This is what you'll get in a Hardee's Loaded Breakfast Burrito: ham, bacon, sausage, eggs, cheese and hash browns. Sounds like a trip to breakfast heaven, but the meal comes with a hefty serving of fat—51 grams, to be exact—and a whopping 780 calories. That's why menshealth.com rates it among its 20 Worst Breakfasts in America.
A high fat and calorie breakfast is a good way to sacrifice your training diet—especially if your workout is in the a.m. Reason being, a high fat meal sits in your stomach, weighing you down and making you feel sluggish instead of energized and revved up to rip through your workout.
Even if you're not grinding out morning workouts, fat-filled fuel can sabotage the physiological gains you're working toward this summer, whether your goal is to add lean mass or drop extra pounds.
This doesn't mean you should skip breakfast altogether. That's one of the biggest nutrition mistakes an athlete can make. Sports nutritionist Rob Skinner says you should be "breaking the fast," explaining that "[athletes] wake up with low carbohydrate stores, so topping them off in the morning will improve energy over the entire day." Sports nutritionist Chris Mohr adds that after sleeping for [hopefully] eight hours, you need to replenish your body's glycogen stores.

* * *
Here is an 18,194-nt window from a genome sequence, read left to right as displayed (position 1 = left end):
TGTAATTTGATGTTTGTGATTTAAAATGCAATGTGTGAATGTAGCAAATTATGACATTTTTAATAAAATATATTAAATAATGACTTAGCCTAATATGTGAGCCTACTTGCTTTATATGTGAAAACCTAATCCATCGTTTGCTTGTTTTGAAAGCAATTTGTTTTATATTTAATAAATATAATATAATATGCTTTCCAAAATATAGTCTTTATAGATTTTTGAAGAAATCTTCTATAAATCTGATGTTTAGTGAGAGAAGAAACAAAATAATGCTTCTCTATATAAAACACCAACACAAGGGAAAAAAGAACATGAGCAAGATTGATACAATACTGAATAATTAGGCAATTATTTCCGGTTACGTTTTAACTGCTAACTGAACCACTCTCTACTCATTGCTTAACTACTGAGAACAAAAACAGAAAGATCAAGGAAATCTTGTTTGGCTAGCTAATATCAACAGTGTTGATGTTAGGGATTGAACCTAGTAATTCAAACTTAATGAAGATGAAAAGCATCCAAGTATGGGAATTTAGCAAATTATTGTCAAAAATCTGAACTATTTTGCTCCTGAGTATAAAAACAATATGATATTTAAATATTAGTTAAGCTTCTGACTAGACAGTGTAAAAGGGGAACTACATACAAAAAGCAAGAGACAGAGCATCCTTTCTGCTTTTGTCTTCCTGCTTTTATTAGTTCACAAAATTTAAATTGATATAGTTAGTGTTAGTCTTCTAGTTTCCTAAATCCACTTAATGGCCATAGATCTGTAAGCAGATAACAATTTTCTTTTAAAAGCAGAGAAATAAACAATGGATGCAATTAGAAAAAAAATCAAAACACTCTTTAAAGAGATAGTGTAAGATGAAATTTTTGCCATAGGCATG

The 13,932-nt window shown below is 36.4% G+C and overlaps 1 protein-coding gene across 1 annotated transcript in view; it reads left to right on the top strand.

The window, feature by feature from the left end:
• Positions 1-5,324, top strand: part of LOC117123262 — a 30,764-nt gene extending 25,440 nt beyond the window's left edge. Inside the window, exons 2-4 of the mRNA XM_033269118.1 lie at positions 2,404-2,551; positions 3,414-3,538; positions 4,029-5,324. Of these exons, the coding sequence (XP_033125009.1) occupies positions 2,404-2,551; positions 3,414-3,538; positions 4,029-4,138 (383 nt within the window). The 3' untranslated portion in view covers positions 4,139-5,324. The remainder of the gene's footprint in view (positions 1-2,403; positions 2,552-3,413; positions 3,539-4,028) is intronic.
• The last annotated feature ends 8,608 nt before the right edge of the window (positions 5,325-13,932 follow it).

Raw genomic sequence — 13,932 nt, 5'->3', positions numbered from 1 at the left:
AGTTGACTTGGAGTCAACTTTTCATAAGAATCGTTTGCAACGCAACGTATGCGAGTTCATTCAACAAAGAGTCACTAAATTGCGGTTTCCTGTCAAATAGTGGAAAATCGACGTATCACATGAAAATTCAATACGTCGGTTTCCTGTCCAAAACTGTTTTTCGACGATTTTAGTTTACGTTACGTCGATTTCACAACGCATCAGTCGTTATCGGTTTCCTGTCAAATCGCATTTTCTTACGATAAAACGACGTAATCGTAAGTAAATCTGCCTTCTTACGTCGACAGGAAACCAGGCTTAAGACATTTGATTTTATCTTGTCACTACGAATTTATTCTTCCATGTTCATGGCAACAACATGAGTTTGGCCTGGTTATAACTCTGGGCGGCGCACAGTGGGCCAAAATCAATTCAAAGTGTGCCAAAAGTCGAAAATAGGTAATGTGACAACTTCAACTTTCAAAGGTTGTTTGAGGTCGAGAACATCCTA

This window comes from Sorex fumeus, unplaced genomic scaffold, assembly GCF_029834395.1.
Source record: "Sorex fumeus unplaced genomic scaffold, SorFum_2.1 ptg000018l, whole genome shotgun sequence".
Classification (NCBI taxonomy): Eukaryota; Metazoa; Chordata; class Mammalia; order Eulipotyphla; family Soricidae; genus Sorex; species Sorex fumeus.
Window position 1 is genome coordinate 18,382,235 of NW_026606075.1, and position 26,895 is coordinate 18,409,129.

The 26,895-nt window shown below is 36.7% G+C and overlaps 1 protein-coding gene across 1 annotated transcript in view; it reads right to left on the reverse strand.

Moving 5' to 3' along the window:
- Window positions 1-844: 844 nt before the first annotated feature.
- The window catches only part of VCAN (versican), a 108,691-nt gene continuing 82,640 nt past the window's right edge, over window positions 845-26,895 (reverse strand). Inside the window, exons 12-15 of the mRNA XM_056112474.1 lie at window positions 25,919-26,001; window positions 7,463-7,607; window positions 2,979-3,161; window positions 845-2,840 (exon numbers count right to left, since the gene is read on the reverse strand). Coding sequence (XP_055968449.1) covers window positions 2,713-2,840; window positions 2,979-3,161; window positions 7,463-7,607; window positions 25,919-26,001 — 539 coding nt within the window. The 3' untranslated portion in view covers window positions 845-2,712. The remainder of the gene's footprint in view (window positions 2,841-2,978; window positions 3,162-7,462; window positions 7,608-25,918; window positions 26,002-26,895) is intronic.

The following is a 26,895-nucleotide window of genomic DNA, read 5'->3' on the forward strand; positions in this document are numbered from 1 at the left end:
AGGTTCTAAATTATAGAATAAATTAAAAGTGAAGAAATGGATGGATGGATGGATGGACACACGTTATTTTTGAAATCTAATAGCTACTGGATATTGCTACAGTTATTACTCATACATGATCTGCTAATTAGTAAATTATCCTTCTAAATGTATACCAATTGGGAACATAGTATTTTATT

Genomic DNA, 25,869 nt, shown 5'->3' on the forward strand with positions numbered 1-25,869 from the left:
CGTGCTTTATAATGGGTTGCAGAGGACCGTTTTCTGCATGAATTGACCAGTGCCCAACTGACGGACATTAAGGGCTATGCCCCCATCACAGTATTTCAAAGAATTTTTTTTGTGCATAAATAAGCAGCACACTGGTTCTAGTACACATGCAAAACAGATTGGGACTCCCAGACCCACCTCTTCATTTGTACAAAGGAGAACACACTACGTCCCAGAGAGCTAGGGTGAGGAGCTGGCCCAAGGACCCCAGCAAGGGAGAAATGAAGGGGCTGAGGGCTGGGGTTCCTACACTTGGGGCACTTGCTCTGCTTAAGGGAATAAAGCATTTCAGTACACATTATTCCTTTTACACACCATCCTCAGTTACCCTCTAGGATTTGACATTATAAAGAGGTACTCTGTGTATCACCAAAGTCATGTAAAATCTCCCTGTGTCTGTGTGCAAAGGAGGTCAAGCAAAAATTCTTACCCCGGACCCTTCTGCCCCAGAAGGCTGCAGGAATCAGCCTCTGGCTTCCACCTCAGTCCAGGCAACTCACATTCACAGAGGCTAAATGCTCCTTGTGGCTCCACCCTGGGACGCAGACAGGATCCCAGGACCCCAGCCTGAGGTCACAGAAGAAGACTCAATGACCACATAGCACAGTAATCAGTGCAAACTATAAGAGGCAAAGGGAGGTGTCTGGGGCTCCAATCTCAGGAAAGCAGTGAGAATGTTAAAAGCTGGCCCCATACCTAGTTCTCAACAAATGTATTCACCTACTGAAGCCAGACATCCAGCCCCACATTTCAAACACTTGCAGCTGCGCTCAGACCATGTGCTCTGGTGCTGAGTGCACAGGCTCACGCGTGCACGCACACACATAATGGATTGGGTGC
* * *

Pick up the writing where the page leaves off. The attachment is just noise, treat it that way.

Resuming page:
For a smarter, healthier breakfast alternative, menshealth.com suggests Hardee's Sunrise Croissant with Ham, which delivers 400 calories and 23 grams of fat [28 fewer than the burrito!]. If you're in the mood to hit the kitchen, Mohr serves up a do-it-yourself burrito concoction. The video above shows you how to prepare this protein- and carb-packed meal.
Whip up Mohr's recipe by following these simple steps:
1. Scramble two eggs. "Eggs are absolutely the best source of protein," Mohr says. "An egg has about five to seven grams of protein, depending on the size, [and it has] a little bit of fat as well, [which] you need for energy."
2. Cook the eggs in a heated pan coated with a non-stick substance, such as canola oil spray or light olive oil. "If you're trying to take in more calories, olive oil is a fantastic option," Mohr says. "It's a little bit better for your body than just plain butter, and it's a way to add extra calories."
3. While the eggs are cooking, spray a second pan, let it heat up, and toss in any vegetables you like, either fresh or frozen. As the vegetables cook, top the eggs with low-fat cheese and allow it to melt.
4. Once the eggs are cooked, the cheese melted and the vegetables thoroughly heated, pile everything on a [preferably] whole-wheat tortilla, one that has at least three grams of fiber per serving. For added flavor, top with salsa, which consists mostly of tomatoes, onions and spices, so it's low in fat and calories. Bonus: salsa is high in vitamins and antioxidants, which studies suggest reduces inflammation, meaning less muscle soreness.
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